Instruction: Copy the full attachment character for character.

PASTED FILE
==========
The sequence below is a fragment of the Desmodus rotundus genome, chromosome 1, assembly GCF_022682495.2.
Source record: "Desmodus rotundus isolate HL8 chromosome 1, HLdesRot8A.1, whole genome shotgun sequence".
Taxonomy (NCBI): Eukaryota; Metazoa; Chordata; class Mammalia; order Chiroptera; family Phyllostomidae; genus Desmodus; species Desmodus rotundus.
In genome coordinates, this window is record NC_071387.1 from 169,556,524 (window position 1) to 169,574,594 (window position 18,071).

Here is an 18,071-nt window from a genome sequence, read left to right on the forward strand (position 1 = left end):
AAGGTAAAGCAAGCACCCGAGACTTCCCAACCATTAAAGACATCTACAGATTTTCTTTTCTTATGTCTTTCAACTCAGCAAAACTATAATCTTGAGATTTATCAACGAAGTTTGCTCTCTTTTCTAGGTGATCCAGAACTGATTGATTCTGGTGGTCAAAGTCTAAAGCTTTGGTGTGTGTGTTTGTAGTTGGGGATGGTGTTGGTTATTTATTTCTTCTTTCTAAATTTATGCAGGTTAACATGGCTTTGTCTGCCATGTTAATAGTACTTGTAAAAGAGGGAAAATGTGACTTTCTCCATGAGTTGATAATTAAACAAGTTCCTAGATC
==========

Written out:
The sequence below is a fragment of the Desmodus rotundus genome, chromosome 1, assembly GCF_022682495.2.
Source record: "Desmodus rotundus isolate HL8 chromosome 1, HLdesRot8A.1, whole genome shotgun sequence".
Taxonomy (NCBI): Eukaryota; Metazoa; Chordata; class Mammalia; order Chiroptera; family Phyllostomidae; genus Desmodus; species Desmodus rotundus.
In genome coordinates, this window is record NC_071387.1 from 169,556,524 (window position 1) to 169,574,594 (window position 18,071).

Here is an 18,071-nt window from a genome sequence, read left to right on the forward strand (position 1 = left end):
AAGGTAAAGCAAGCACCCGAGACTTCCCAACCATTAAAGACATCTACAGATTTTCTTTTCTTATGTCTTTCAACTCAGCAAAACTATAATCTTGAGATTTATCAACGAAGTTTGCTCTCTTTTCTAGGTGATCCAGAACTGATTGATTCTGGTGGTCAAAGTCTAAAGCTTTGGTGTGTGTGTTTGTAGTTGGGGATGGTGTTGGTTATTTATTTCTTCTTTCTAAATTTATGCAGGTTAACATGGCTTTGTCTGCCATGTTAATAGTACTTGTAAAAGAGGGAAAATGTGACTTTCTCCATGAGTTGATAATTAAACAAGTTCCTAGATC